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Tiberius Brastaviceanu

Card reader - Wikipedia, the free encyclopedia - 0 views

  • Smart card
  • There are two types of smart cards: contact and contactless. Both have an embedded microprocessor and memory. The smart card differs from the proximity card in that the microchip in the proximity card has only one function: to provide the reader with the card's identification number. The processor on the smart card has an embedded operating system and can handle multiple applications such as a cash card, a pre-paid membership card, or an access control card.
  • A contactless card does not have to touch the reader or even be taken out of a wallet or purse. Most access control systems only read serial numbers of contactless smart cards and do not utilize the available memory. Card memory may be used for storing biometric data (i.e. fingerprint template) of a user. In such case a biometric reader first reads the template on the card and then compares it to the finger (hand, eye, etc.) presented by the user. In this way biometric data of users does not have to be distributed and stored in the memory of controllers or readers, which simplifies the system and reduces memory requirements.
Tiberius Brastaviceanu

Mantrap (access control) - Wikipedia, the free encyclopedia - 0 views

  • A mantrap, air lock, sally port or access control vestibule is a physical security access control system comprising a small space with two sets of interlocking doors, such that the first set of doors must close before the second set opens.
Tiberius Brastaviceanu

Access control - Wikipedia, the free encyclopedia - 0 views

  • The act of accessing may mean consuming, entering, or using.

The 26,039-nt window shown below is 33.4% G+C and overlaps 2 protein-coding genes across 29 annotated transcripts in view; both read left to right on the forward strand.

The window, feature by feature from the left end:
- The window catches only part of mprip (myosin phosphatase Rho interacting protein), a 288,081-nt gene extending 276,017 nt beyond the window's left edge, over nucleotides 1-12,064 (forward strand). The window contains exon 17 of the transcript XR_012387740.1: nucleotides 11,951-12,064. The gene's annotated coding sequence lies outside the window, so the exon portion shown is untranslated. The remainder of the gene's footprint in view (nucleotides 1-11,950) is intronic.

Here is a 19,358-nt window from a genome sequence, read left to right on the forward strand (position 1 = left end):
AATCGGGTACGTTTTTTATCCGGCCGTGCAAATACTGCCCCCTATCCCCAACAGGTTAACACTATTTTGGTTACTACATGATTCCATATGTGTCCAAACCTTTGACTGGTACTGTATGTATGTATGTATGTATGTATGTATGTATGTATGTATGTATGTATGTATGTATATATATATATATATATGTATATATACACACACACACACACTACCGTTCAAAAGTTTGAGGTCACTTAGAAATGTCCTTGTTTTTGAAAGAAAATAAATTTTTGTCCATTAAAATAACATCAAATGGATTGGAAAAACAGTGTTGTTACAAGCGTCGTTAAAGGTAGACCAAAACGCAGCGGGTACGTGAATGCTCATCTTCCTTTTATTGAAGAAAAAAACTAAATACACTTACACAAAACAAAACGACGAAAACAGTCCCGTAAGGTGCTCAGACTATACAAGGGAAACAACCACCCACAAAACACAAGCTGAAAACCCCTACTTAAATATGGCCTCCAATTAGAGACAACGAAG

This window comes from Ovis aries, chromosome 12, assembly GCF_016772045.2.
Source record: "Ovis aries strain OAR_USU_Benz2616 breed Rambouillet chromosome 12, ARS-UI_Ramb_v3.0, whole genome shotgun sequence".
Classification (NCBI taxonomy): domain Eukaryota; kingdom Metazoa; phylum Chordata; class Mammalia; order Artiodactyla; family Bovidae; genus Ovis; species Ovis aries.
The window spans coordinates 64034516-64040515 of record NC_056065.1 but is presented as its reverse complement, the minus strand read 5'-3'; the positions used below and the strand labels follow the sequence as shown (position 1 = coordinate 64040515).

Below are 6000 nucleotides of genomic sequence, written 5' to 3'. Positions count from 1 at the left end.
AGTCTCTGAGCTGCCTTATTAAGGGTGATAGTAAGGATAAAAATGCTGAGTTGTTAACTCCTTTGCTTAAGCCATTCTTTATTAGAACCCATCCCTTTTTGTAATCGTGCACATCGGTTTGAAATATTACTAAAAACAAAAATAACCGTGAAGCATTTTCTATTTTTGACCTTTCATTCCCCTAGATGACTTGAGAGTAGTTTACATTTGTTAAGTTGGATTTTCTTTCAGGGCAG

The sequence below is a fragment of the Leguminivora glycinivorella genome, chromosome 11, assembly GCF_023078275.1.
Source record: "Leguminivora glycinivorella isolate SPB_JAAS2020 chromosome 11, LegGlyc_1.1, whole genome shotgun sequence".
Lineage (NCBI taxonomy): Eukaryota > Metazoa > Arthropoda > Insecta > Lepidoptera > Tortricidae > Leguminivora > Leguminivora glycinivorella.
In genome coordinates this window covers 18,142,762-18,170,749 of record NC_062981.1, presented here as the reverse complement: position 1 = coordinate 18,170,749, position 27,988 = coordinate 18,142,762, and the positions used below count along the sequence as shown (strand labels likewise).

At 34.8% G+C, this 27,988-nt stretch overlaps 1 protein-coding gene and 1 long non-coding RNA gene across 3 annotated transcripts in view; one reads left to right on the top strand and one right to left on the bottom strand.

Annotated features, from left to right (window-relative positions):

• Permission to access a resource is called authorization.
  • Locks and login credentials are two analogous mechanisms of access control.
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  • Geographical access control may be enforced by personnel (e.g., border guard, bouncer, ticket checker)
  • n alternative of access control in the strict sense (physically controlling access itself) is a system of checking authorized presence, see e.g. Ticket controller (transportation). A variant is exit control, e.g. of a shop (checkout) or a country
  • access control refers to the practice of restricting entrance to a property, a building, or a room to authorized persons
  • can be achieved by a human (a guard, bouncer, or receptionist), through mechanical means such as locks and keys, or through technological means such as access control systems like the mantrap.
  • Physical access control is a matter of who, where, and when
  • Historically, this was partially accomplished through keys and locks. When a door is locked, only someone with a key can enter through the door, depending on how the lock is configured. Mechanical locks and keys do not allow restriction of the key holder to specific times or dates. Mechanical locks and keys do not provide records of the key used on any specific door, and the keys can be easily copied or transferred to an unauthorized person. When a mechanical key is lost or the key holder is no longer authorized to use the protected area, the locks must be re-keyed.[citation needed]

    Electronic access control uses computers to solve the limitations of mechanical locks and keys. A wide range of credentials can be used to replace mechanical keys. The electronic access control system grants access based on the credential presented. When access is granted, the door is unlocked for a predetermined time and the transaction is recorded. When access is refused, the door remains locked and the attempted access is recorded. The system will also monitor the door and alarm if the door is forced open or held open too long after being unlocked